Nina Talbot

Painter - Writer

"Dynów Jews in the Paintings of Nina Talbot/ Meeting with the Painter"
By Natalia Chrapek

from – Poldkarpackie Opinion Portal/Culture/January 20, 2020

» Read the article (Polish)

On Wednesday, January 29th, Dynów High School will be visited by Nina Talbot, an American painter who recreates on canvas the story of her ancestors - the historic rabbis of Dynów. Many of them died during the extermination of Jews on the second day of Rosh Hashanah in 1939.

Nina Talbot has been to Dynów many times before. It was here that the painter's grandmother, Bella Neger, was born. At the age of 17, she emigrated to the United States to escape the Nazi occupiers. Uncles and cousins of the artist were not so lucky, as the Nazis murdered them on the second day of Rosh Hashanah (the Jewish equivalent of New Year's Day, a holiday lasting two days) in September 1939. The names of the murdered are commemorated by a tablet placed in the Center for the History and Culture of Polish Jews in Dynów, a place that aims to build new relations between Poles and Jews.

Nina Talbot also founded a memorial plaque in Karolówka, a district of the town where murdered Jews, including her ancestors, were buried in a mass grave," recalls Maciej Jurasiński, a historian and teacher at the Dynów high school.

History written anew

Having travelled to Dynów several times, Nina Talbot started to reconstruct the lives of her ancestors. Based on her mother's stories, she portrays the world that no longer exists - she touches upon faces, places, relationships, family intricacies and stories. She wraps everything up in the picturesque landscape of the Dynowskie Foothills, crisscrossed by ribbons of the San River, fields of grain and bourgeois tenement houses, which still stand on the main road leading to the town center.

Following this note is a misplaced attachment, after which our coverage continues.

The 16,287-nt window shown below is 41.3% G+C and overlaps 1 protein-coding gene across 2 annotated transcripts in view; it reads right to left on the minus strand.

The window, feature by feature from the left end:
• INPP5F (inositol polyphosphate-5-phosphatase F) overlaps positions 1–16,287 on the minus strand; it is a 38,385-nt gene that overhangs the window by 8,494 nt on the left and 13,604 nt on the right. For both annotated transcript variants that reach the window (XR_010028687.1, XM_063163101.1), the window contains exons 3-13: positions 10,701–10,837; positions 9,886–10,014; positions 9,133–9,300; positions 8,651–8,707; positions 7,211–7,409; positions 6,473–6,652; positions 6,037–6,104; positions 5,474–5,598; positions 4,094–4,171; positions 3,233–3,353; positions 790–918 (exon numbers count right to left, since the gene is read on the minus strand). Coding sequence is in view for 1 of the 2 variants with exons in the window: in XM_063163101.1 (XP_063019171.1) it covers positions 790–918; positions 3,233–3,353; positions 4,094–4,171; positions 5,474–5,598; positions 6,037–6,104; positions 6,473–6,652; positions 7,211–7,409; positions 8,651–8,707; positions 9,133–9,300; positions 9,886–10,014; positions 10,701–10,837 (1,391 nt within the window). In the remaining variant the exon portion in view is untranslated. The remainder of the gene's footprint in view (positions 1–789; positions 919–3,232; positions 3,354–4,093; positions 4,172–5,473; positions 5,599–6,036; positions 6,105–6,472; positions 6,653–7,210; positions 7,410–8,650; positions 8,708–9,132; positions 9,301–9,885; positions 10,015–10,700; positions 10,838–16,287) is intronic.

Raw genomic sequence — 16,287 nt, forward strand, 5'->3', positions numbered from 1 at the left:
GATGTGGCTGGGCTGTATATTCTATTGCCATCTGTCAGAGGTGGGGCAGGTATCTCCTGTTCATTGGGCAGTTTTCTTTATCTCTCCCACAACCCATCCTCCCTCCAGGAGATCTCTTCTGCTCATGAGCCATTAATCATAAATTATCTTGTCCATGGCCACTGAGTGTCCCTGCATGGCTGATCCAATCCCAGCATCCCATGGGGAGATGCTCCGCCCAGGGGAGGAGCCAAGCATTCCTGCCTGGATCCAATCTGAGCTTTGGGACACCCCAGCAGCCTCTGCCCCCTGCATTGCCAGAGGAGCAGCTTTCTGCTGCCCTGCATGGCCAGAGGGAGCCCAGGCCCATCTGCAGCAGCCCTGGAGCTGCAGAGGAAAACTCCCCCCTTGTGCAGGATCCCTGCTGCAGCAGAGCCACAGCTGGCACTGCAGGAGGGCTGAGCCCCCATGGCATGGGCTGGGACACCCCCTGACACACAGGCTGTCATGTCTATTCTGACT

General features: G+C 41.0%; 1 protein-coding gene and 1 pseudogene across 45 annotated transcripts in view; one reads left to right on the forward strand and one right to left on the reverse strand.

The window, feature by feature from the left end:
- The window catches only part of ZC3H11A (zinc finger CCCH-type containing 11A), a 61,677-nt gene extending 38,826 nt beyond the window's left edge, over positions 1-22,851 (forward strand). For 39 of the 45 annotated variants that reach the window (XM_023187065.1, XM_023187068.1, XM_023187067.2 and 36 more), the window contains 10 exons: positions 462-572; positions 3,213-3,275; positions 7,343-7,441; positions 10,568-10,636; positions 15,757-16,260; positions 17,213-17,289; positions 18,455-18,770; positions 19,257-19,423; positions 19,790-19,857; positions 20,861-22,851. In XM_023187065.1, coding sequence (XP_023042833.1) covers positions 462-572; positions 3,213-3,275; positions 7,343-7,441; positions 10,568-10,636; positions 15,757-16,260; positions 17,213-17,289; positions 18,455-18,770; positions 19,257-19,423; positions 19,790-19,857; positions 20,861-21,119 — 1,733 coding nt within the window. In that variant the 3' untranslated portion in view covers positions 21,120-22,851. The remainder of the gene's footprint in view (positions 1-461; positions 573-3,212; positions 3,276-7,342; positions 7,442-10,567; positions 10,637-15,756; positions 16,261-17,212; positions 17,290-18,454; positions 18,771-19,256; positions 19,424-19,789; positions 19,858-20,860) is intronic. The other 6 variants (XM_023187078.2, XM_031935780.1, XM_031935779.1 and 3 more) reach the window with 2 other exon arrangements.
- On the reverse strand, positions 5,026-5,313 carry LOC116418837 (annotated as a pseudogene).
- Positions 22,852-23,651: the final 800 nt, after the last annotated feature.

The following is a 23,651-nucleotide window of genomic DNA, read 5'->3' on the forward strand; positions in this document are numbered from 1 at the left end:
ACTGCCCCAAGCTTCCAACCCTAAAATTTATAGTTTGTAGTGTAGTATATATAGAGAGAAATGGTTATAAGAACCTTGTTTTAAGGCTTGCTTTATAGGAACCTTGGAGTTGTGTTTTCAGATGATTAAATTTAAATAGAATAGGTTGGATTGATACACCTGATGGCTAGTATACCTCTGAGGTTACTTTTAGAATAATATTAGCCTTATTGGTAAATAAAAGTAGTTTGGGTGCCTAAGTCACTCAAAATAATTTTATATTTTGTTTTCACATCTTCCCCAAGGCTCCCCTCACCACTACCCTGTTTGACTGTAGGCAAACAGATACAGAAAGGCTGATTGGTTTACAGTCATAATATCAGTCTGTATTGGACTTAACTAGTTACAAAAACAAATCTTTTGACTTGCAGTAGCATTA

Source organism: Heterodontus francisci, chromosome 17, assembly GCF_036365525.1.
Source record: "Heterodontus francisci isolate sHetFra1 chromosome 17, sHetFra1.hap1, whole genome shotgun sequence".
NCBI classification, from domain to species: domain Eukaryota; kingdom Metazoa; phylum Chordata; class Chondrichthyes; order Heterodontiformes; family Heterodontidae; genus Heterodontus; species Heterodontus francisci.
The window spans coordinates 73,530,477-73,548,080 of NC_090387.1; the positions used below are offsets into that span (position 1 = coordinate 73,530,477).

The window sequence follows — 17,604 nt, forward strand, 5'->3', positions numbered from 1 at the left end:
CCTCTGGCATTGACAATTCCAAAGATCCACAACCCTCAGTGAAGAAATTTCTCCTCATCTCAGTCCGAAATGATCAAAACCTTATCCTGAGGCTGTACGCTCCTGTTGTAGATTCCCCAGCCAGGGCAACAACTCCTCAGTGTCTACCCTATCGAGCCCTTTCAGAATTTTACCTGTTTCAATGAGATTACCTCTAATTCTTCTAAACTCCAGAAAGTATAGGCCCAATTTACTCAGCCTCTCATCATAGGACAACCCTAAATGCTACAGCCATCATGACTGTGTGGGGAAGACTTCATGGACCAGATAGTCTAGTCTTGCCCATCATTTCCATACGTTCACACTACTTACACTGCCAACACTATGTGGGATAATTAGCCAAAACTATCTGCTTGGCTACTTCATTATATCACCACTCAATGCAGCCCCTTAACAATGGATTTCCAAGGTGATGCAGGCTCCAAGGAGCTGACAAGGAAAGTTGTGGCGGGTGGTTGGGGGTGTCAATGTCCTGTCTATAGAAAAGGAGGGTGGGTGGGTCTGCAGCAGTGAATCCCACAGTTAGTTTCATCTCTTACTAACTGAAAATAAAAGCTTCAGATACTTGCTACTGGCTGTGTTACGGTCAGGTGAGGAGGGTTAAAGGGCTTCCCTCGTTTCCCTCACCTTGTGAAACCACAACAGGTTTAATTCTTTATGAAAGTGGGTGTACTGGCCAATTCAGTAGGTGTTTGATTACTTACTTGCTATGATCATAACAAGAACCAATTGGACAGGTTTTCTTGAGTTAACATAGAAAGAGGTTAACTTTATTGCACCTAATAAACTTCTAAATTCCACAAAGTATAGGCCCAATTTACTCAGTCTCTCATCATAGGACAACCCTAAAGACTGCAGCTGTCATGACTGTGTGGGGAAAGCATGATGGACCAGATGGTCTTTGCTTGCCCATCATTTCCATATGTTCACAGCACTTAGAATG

Before she started painting, the artist had to research the history of Dynów and, what is most important, talk to the inhabitants who still remember the old times. The aforementioned Center for the History and Culture of Polish Jews in Dynów, established by Rabbi Pinchas Pompa from Israel, proved to be helpful in gathering the necessary documentation. There is a small museum there, with pre-war photos of Dynów, although there are no pictures of the synagogues or the Jewish cemetery. However, there are many souvenirs, including the most important ones: a fragment of a Torah which belonged to Menachem Mendel, a charismatic Tzaddick from Rymanów, and a L’viv edition (dated 1876) of works by Shapiro Elimelech Tzvi from Dynów. Additionally, scraps of candlesticks and Chanukah candlesticks, unearthed from the ground, are modest testimonies of the past life, which Nina Talbot will talk about on Wednesday, January 29th, at the Dynów High School. During a meeting with young people and residents, which will start at 10 am, the painter will present an exhibition called 'Faces of Dynów', portraits of members of her family, some of whom survived emigrating to the United States. The event is part of the Days of Memory of Holocaust Victims in Podcarpackie province.

On the Trail of Dynów Jews

First Jews settled in Dynów at the beginning of the 16th century. At first they belonged to the Przemyśl kahilla. It seems that the local Jewish community gained its independence at the end of the 17th century. It owned a wooden synagogue and a cemetery. There was a mikvah, a hospital, and bejt ha midrash (house of learning). At the turn of the 17th and 18th centuries, the existence of a Jewish street in the town was noted. At that time 52 houses belonged to Jews, eleven of which were situated in the market square. They were inhabited by 435 people, which made 1/3 of the whole population of the town, which at the turn of the 18th and 19th c. became an important center of Hasidism. At that time, Yehoshua Heschl and Yaakov Tzvi Yalish were tzaddiks there. In the first half of the 17th c., Tzvi Elimelech Shapiro, the author of many kabalistic commentaries and the founder of the dynasty of Tzadikim of Dynów, had his seat here. He was succeeded by his son, Dawid Szapiro, and later by his grandson, Izayasz Naftali Herz.